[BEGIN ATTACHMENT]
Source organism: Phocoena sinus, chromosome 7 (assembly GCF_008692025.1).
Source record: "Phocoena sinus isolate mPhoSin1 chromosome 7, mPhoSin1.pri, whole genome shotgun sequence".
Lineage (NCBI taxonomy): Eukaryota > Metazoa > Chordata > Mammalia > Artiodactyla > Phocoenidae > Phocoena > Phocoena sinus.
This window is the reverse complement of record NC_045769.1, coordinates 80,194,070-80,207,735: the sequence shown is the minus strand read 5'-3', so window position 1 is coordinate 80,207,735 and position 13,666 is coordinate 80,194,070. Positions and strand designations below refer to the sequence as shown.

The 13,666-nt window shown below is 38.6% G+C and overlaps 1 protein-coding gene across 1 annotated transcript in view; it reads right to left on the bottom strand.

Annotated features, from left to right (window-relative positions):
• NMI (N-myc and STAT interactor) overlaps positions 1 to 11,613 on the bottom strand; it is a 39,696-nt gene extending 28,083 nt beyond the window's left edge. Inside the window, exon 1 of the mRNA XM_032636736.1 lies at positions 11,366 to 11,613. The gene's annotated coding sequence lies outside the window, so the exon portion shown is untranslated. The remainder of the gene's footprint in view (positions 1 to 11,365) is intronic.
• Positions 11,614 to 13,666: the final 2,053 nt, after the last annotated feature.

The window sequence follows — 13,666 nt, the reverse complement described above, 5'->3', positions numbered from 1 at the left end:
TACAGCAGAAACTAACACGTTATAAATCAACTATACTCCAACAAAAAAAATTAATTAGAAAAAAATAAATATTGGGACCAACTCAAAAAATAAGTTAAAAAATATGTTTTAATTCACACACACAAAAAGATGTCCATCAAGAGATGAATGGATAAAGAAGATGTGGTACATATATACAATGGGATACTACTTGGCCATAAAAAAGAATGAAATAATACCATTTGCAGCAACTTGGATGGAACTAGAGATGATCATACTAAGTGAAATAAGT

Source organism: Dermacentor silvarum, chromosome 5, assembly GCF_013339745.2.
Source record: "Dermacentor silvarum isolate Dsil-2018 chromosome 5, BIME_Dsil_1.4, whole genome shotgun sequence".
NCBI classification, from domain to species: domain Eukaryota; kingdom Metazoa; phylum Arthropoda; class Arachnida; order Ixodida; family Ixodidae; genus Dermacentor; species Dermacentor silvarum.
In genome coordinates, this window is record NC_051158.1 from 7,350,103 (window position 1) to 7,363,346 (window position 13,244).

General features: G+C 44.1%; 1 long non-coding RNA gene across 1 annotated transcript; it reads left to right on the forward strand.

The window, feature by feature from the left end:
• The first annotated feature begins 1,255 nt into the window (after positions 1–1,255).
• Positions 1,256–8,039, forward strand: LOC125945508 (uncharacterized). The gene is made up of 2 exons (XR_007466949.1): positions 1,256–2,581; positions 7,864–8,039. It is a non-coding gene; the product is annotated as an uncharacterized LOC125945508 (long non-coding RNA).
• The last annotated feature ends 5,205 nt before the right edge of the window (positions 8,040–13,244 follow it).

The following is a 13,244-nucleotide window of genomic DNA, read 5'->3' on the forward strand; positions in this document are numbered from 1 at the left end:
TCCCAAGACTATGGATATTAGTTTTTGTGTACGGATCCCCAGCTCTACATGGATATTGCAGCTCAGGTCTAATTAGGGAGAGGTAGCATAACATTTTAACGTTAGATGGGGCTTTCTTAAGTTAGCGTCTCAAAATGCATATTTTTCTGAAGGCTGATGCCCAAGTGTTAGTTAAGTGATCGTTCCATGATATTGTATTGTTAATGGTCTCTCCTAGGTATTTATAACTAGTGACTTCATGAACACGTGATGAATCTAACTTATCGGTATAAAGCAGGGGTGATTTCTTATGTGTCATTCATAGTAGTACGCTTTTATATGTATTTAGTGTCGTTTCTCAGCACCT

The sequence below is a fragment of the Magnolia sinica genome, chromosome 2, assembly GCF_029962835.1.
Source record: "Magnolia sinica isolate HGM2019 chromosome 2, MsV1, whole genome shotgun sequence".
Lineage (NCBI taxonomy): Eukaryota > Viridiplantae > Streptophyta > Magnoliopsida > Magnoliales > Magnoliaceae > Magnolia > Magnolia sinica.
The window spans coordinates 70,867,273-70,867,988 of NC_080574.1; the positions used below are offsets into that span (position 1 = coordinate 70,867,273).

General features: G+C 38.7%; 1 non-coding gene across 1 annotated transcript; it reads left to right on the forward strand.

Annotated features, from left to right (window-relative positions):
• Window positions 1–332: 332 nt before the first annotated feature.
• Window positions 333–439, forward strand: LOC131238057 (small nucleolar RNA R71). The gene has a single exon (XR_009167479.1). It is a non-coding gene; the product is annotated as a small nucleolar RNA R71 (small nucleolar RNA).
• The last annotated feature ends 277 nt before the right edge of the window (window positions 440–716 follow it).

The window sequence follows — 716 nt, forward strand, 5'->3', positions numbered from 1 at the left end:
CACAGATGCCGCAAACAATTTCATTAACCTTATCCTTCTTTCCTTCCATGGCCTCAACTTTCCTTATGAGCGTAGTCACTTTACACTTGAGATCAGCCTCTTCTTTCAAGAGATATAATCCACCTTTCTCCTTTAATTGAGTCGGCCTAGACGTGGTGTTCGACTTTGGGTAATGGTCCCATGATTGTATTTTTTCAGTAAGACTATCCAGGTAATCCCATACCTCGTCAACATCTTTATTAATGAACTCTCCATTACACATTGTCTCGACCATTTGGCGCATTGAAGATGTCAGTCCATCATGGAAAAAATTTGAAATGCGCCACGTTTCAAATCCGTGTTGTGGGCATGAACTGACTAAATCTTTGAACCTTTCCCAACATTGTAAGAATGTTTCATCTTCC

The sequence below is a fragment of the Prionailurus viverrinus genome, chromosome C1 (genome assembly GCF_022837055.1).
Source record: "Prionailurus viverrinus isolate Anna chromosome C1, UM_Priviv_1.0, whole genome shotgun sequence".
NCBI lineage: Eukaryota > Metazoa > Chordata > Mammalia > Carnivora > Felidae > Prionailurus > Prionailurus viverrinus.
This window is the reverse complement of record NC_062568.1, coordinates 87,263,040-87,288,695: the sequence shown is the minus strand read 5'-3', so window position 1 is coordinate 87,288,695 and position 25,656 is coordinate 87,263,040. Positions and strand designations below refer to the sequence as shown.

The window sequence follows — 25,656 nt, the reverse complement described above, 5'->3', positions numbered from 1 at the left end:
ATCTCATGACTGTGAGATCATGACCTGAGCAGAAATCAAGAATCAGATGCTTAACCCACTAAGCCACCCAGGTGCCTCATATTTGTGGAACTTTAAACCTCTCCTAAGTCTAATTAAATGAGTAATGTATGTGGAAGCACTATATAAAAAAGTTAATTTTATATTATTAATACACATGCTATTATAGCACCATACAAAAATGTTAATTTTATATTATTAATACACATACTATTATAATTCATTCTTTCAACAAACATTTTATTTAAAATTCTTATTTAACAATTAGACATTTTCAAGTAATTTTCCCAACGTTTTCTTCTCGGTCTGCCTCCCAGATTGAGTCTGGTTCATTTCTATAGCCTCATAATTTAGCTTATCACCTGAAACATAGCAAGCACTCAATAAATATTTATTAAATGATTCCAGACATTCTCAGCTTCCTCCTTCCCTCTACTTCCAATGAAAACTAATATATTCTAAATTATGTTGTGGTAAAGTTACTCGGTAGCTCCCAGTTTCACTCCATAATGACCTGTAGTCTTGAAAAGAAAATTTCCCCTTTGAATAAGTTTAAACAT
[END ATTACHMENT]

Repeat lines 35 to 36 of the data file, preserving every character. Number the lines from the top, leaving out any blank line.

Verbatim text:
NCBI lineage: Eukaryota > Metazoa > Chordata > Mammalia > Carnivora > Felidae > Prionailurus > Prionailurus viverrinus.
This window is the reverse complement of record NC_062568.1, coordinates 87,263,040-87,288,695: the sequence shown is the minus strand read 5'-3', so window position 1 is coordinate 87,288,695 and position 25,656 is coordinate 87,263,040. Positions and strand designations below refer to the sequence as shown.